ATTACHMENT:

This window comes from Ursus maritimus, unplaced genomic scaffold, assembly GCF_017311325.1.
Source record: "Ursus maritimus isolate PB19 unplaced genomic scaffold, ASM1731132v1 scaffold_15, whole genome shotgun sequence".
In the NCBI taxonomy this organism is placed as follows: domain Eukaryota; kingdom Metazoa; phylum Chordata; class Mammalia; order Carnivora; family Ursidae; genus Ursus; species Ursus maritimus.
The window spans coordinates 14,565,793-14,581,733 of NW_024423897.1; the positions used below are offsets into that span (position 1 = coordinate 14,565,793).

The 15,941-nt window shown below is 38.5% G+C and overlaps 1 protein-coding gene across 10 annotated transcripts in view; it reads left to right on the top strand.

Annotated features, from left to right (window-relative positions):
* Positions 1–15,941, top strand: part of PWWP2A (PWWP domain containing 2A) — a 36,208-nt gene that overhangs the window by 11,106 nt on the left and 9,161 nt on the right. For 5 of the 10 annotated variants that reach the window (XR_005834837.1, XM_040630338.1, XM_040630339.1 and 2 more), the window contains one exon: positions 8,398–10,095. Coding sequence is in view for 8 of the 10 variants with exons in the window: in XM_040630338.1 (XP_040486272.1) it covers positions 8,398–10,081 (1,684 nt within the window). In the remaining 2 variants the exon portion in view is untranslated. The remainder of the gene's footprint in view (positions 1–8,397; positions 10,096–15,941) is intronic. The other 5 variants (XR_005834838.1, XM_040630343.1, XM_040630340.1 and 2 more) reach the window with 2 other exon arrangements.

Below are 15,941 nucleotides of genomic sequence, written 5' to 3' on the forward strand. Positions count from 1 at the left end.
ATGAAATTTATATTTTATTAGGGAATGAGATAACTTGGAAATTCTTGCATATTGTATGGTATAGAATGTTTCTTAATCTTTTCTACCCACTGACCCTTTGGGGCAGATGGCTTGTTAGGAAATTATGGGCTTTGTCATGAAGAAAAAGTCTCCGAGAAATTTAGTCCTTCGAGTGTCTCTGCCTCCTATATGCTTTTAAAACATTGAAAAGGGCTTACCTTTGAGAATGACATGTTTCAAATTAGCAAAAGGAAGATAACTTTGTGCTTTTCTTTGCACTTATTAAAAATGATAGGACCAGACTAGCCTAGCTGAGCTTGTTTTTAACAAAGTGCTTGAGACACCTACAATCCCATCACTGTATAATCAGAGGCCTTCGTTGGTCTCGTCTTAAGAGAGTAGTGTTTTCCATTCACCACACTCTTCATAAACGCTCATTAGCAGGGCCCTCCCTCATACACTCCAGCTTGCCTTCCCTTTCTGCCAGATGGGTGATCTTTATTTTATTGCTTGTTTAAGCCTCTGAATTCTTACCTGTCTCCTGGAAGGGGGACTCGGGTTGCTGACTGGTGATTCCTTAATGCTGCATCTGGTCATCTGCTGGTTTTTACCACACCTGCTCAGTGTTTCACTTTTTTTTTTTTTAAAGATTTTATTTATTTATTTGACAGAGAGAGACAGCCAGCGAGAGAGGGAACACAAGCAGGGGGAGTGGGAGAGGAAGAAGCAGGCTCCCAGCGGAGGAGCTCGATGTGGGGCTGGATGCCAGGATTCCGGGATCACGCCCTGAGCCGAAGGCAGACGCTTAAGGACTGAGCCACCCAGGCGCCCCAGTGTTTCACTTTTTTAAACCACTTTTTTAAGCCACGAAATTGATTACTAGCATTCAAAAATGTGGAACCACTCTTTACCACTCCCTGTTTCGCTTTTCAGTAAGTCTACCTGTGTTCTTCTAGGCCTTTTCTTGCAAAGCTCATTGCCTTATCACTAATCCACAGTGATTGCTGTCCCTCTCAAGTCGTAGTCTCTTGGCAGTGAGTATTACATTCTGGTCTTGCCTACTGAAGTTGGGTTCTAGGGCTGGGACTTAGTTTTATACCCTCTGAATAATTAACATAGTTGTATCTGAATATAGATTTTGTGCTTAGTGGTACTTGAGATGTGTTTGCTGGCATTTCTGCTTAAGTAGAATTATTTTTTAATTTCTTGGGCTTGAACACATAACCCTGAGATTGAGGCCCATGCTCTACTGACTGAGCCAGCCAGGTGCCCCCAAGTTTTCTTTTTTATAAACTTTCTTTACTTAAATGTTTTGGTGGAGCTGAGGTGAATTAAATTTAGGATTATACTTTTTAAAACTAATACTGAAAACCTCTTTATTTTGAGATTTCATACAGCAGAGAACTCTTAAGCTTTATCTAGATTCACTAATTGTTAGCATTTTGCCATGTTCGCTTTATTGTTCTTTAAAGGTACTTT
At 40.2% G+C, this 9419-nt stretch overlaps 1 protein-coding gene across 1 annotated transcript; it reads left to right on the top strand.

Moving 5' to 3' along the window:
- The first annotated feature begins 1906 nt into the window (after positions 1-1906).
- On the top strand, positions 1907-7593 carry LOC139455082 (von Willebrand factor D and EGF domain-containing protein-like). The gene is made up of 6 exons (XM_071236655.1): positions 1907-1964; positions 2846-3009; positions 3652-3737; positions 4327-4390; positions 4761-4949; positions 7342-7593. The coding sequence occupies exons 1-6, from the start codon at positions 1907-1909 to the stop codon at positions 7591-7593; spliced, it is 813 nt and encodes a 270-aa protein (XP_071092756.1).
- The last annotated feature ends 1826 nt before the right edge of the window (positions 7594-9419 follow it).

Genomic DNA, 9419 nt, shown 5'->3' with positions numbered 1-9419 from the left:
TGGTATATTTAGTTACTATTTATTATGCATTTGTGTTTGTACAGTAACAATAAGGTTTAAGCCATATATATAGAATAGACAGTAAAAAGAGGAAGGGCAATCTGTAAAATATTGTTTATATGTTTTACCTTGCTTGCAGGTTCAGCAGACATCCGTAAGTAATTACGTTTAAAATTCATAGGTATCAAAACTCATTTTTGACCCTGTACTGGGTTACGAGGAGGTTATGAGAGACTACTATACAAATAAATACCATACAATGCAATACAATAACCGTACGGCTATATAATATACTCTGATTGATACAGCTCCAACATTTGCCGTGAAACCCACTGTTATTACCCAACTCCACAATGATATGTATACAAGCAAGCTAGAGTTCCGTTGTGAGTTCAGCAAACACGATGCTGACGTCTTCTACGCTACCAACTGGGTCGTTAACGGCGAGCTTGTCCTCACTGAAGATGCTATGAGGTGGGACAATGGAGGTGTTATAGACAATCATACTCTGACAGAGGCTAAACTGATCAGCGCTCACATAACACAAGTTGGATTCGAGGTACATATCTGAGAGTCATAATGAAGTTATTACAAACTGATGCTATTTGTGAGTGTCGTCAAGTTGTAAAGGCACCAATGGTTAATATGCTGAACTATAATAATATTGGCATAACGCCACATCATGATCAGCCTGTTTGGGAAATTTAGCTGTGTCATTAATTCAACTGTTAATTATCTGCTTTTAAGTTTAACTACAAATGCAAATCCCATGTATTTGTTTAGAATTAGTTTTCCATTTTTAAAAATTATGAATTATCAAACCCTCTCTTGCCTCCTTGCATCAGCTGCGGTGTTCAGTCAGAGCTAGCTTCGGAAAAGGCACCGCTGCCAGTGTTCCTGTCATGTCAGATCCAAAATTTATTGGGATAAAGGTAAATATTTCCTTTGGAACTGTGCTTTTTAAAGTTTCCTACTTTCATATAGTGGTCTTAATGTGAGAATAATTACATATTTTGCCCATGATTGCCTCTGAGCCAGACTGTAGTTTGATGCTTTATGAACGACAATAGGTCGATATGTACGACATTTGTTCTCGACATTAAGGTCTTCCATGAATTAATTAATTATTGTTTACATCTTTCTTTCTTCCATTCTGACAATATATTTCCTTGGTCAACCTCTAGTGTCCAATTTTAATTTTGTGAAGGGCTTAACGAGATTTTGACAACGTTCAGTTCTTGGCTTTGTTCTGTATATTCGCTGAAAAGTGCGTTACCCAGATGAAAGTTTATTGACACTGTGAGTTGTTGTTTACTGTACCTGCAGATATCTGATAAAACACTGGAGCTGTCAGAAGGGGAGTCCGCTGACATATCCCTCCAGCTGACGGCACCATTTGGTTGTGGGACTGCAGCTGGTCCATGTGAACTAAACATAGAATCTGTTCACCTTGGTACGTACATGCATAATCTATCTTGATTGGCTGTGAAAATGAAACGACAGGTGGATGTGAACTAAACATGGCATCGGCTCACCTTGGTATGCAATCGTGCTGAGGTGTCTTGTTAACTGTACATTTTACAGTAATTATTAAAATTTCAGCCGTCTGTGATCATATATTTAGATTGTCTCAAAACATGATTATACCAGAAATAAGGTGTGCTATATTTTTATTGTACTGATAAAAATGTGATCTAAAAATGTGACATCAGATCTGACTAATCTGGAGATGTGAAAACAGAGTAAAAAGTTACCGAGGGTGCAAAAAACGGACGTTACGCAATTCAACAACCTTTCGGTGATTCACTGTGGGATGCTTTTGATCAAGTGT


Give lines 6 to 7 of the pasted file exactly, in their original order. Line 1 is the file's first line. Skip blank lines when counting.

Annotated features, from left to right (window-relative positions):
* Positions 1–15,941, top strand: part of PWWP2A (PWWP domain containing 2A) — a 36,208-nt gene that overhangs the window by 11,106 nt on the left and 9,161 nt on the right. For 5 of the 10 annotated variants that reach the window (XR_005834837.1, XM_040630338.1, XM_040630339.1 and 2 more), the window contains one exon: positions 8,398–10,095. Coding sequence is in view for 8 of the 10 variants with exons in the window: in XM_040630338.1 (XP_040486272.1) it covers positions 8,398–10,081 (1,684 nt within the window). In the remaining 2 variants the exon portion in view is untranslated. The remainder of the gene's footprint in view (positions 1–8,397; positions 10,096–15,941) is intronic. The other 5 variants (XR_005834838.1, XM_040630343.1, XM_040630340.1 and 2 more) reach the window with 2 other exon arrangements.